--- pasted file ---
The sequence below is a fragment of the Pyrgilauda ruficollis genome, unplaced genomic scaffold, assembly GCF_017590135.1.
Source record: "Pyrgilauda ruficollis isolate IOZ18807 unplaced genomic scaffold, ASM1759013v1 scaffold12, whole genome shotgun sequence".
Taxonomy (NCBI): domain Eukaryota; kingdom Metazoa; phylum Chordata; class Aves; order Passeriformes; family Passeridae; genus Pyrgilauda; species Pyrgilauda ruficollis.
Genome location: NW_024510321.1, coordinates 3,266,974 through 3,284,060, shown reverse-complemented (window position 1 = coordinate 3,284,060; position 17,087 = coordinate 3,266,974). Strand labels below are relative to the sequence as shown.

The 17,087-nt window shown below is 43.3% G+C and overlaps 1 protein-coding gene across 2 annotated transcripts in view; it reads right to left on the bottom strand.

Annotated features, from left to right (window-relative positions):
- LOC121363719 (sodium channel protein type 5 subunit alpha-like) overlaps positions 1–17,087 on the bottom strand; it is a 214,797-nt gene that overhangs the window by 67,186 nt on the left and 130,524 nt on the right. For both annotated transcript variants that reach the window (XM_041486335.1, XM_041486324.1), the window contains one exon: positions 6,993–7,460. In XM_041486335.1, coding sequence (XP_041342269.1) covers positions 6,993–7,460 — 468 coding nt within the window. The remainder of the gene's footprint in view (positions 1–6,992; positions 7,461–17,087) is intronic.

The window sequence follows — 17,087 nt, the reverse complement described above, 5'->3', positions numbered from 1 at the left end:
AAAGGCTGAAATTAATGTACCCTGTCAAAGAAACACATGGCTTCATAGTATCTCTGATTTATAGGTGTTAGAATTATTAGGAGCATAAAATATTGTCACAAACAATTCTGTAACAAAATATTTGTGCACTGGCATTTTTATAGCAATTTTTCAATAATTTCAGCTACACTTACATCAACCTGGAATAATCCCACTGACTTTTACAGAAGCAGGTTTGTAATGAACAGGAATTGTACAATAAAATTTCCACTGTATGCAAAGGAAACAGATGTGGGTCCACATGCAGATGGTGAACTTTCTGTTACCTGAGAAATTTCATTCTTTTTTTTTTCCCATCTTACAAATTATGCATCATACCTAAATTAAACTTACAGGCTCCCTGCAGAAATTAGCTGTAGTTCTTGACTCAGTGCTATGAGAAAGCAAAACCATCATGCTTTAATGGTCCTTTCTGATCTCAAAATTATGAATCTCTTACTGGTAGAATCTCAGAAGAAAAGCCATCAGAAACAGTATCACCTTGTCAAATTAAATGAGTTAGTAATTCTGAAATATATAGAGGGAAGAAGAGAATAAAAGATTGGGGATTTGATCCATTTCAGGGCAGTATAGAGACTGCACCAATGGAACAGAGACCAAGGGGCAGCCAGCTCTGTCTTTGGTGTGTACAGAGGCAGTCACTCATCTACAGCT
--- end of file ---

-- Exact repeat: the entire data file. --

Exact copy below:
The sequence below is a fragment of the Pyrgilauda ruficollis genome, unplaced genomic scaffold, assembly GCF_017590135.1.
Source record: "Pyrgilauda ruficollis isolate IOZ18807 unplaced genomic scaffold, ASM1759013v1 scaffold12, whole genome shotgun sequence".
Taxonomy (NCBI): domain Eukaryota; kingdom Metazoa; phylum Chordata; class Aves; order Passeriformes; family Passeridae; genus Pyrgilauda; species Pyrgilauda ruficollis.
Genome location: NW_024510321.1, coordinates 3,266,974 through 3,284,060, shown reverse-complemented (window position 1 = coordinate 3,284,060; position 17,087 = coordinate 3,266,974). Strand labels below are relative to the sequence as shown.

The 17,087-nt window shown below is 43.3% G+C and overlaps 1 protein-coding gene across 2 annotated transcripts in view; it reads right to left on the bottom strand.

Annotated features, from left to right (window-relative positions):
- LOC121363719 (sodium channel protein type 5 subunit alpha-like) overlaps positions 1–17,087 on the bottom strand; it is a 214,797-nt gene that overhangs the window by 67,186 nt on the left and 130,524 nt on the right. For both annotated transcript variants that reach the window (XM_041486335.1, XM_041486324.1), the window contains one exon: positions 6,993–7,460. In XM_041486335.1, coding sequence (XP_041342269.1) covers positions 6,993–7,460 — 468 coding nt within the window. The remainder of the gene's footprint in view (positions 1–6,992; positions 7,461–17,087) is intronic.

The window sequence follows — 17,087 nt, the reverse complement described above, 5'->3', positions numbered from 1 at the left end:
AAAGGCTGAAATTAATGTACCCTGTCAAAGAAACACATGGCTTCATAGTATCTCTGATTTATAGGTGTTAGAATTATTAGGAGCATAAAATATTGTCACAAACAATTCTGTAACAAAATATTTGTGCACTGGCATTTTTATAGCAATTTTTCAATAATTTCAGCTACACTTACATCAACCTGGAATAATCCCACTGACTTTTACAGAAGCAGGTTTGTAATGAACAGGAATTGTACAATAAAATTTCCACTGTATGCAAAGGAAACAGATGTGGGTCCACATGCAGATGGTGAACTTTCTGTTACCTGAGAAATTTCATTCTTTTTTTTTTCCCATCTTACAAATTATGCATCATACCTAAATTAAACTTACAGGCTCCCTGCAGAAATTAGCTGTAGTTCTTGACTCAGTGCTATGAGAAAGCAAAACCATCATGCTTTAATGGTCCTTTCTGATCTCAAAATTATGAATCTCTTACTGGTAGAATCTCAGAAGAAAAGCCATCAGAAACAGTATCACCTTGTCAAATTAAATGAGTTAGTAATTCTGAAATATATAGAGGGAAGAAGAGAATAAAAGATTGGGGATTTGATCCATTTCAGGGCAGTATAGAGACTGCACCAATGGAACAGAGACCAAGGGGCAGCCAGCTCTGTCTTTGGTGTGTACAGAGGCAGTCACTCATCTACAGCT